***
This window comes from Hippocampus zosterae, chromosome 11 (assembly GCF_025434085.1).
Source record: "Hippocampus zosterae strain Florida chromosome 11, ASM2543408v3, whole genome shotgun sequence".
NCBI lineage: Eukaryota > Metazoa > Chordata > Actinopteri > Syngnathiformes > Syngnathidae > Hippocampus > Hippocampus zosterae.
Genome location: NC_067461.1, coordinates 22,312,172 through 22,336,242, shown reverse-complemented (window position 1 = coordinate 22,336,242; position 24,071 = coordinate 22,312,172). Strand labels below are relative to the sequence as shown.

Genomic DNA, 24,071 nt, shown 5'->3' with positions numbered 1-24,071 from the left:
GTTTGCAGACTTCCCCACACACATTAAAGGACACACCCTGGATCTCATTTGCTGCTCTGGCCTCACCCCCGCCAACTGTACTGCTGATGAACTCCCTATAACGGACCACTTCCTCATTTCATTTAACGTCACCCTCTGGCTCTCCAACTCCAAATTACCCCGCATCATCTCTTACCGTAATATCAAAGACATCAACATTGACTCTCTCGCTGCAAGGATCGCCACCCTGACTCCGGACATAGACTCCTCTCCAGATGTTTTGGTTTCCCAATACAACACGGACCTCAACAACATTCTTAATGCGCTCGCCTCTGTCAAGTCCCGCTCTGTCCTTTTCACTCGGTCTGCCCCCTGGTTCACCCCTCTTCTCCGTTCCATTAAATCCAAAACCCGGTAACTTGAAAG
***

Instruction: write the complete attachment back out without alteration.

This window comes from Hippocampus zosterae, chromosome 11 (assembly GCF_025434085.1).
Source record: "Hippocampus zosterae strain Florida chromosome 11, ASM2543408v3, whole genome shotgun sequence".
NCBI lineage: Eukaryota > Metazoa > Chordata > Actinopteri > Syngnathiformes > Syngnathidae > Hippocampus > Hippocampus zosterae.
Genome location: NC_067461.1, coordinates 22,312,172 through 22,336,242, shown reverse-complemented (window position 1 = coordinate 22,336,242; position 24,071 = coordinate 22,312,172). Strand labels below are relative to the sequence as shown.

Genomic DNA, 24,071 nt, shown 5'->3' with positions numbered 1-24,071 from the left:
GTTTGCAGACTTCCCCACACACATTAAAGGACACACCCTGGATCTCATTTGCTGCTCTGGCCTCACCCCCGCCAACTGTACTGCTGATGAACTCCCTATAACGGACCACTTCCTCATTTCATTTAACGTCACCCTCTGGCTCTCCAACTCCAAATTACCCCGCATCATCTCTTACCGTAATATCAAAGACATCAACATTGACTCTCTCGCTGCAAGGATCGCCACCCTGACTCCGGACATAGACTCCTCTCCAGATGTTTTGGTTTCCCAATACAACACGGACCTCAACAACATTCTTAATGCGCTCGCCTCTGTCAAGTCCCGCTCTGTCCTTTTCACTCGGTCTGCCCCCTGGTTCACCCCTCTTCTCCGTTCCATTAAATCCAAAACCCGGTAACTTGAAAG